One of the darkest moments in the Cleveland arts scene was when the Cleveland Ballet, which was founded in 1972 by Dennis Nahat and Ian Horvath, established a co-venture in San Jose, Calif., in 1986 and then relocated there in 2000.
That was the second incarnation of the ballet company, which was preceded by the one founded in 1935 by Russian émigré Sergei Popeloff and which became inactive in 1942 as the country focused on the war effort.
In 2015, home-based professional ballet returned to the city thanks to new Cleveland Ballet co-founders Michael Krasnyansky and his wife, Gladisa Guadalupe, who are Pepper Pike residents and members of the Fromovitz Chabad Center in Beachwood. He is a native of Odessa in southern Ukraine and serves as the company’s president and CEO, and Guadalupe, a Puerto Rico-born ballet dancer and alumna of the School of American Ballet in New York, serves as the company’s artistic director.
Krasnyansky said the goal was to “make the new company smaller, more flexible and more innovative than traditional ballet companies, without compromising high artistic standards. And, of course, to get Cleveland ballet back on the map in the dance world.”
There have been some challenges these past four years.
“The biggest has been to overcome the financial baggage created by the old Cleveland Ballet, where donors, corporations and foundations lost money when the company left,” Krasnyansky said. “Significant work has been required to regain their trust and establish this company’s reputation. Operating with a smaller budget certainly makes it difficult to compete with more moneyed regional companies” like the ones in Columbus, Cincinnati, Dayton and Pittsburgh.
Another challenge has been the one created by the 15-year gap between professional ballet troupes in Cleveland.
“One, perhaps two generations of children were lost (as future patrons and potential dancers) by their not being regularly exposed to the art,” Krasnyansky said.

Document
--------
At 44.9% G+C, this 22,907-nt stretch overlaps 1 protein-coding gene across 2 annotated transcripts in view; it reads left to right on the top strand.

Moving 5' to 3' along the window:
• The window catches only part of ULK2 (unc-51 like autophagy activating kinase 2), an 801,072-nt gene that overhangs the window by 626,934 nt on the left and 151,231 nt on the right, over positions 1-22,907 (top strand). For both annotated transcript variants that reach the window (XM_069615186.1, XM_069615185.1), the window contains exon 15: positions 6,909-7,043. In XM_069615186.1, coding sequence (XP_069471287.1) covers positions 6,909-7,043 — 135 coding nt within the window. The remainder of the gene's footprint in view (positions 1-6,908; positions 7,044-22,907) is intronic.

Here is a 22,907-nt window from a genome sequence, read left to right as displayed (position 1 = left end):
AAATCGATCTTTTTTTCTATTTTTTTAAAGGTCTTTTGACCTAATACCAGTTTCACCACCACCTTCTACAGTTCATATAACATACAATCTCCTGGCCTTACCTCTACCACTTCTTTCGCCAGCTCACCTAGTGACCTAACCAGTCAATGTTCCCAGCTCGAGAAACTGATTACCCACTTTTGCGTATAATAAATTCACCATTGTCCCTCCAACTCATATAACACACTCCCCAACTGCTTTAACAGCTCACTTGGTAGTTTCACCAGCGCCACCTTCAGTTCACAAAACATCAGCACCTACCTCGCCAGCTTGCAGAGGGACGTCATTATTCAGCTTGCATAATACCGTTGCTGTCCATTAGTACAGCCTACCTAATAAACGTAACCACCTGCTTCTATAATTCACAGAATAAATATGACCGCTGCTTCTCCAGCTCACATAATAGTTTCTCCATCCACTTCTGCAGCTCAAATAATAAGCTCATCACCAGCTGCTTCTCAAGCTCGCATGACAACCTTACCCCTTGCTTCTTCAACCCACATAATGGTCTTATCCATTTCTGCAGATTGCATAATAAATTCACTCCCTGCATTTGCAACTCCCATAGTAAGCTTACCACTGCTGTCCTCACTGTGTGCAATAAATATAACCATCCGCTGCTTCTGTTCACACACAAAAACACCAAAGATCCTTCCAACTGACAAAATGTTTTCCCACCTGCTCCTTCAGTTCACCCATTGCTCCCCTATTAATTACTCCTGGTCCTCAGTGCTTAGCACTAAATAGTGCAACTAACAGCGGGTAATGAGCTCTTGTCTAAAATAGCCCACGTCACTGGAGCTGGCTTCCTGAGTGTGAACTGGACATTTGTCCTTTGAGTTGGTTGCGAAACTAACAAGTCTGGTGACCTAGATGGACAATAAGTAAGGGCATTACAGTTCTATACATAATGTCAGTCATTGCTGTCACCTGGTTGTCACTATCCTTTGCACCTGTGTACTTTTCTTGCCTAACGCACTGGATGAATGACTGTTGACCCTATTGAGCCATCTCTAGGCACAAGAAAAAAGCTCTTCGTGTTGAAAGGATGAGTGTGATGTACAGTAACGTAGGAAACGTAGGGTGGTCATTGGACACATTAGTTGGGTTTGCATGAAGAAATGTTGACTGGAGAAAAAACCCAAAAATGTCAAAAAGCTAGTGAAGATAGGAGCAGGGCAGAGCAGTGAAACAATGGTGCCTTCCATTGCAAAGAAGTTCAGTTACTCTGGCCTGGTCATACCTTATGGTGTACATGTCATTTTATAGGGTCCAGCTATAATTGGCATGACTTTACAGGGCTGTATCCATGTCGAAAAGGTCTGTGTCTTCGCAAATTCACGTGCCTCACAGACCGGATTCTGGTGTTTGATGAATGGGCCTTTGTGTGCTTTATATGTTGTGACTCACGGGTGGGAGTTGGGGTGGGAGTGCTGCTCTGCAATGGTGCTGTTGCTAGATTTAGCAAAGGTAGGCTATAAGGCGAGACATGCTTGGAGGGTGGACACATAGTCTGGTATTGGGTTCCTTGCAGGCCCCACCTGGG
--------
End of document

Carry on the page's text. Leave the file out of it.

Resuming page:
But these challenges have been turned into opportunities.
“Our comparatively small budget has provided us with a unique identity where we do more, artistically, with less,” Krasnyansky said. “We are attracting young dancers who are interested in that. And, in 2017, we became a resident company of Playhouse Square, where all 17 of our major productions are performed.”
In addition to being located in the heart of the city, the Cleveland Ballet and other resident companies – Cleveland Play House, Cleveland State University Department of Theatre and Dance, DANCECleveland, Great Lakes Theater and Tri-C JazzFest – benefit from the high-profile publicity the Playhouse Square organization generates.
To help secure the company’s future, the two co-founders created the nonprofit School of Cleveland Ballet, which provides high-quality and diverse dance instruction, and will provide a stream of new talent to insure talent will be born in Cleveland, trained in Cleveland and employed in Cleveland, according to Krasnyansky.
He added that helping to maintain the well-being of the dancers are University Hospital's sports medicine specialists, who provide safe training practices, dietary information, massage therapy and “bring science to the art.”
Krasnyansky said he believes that “it won’t be long until the young Cleveland Ballet will be mentioned in the same sentence with the city’s well-established cultural jewels – the Cleveland Museum of Art, the Cleveland Orchestra and the Cleveland Institute of Music” among others.
“I think we are well on our way to putting Cleveland Ballet back on the map,” he said.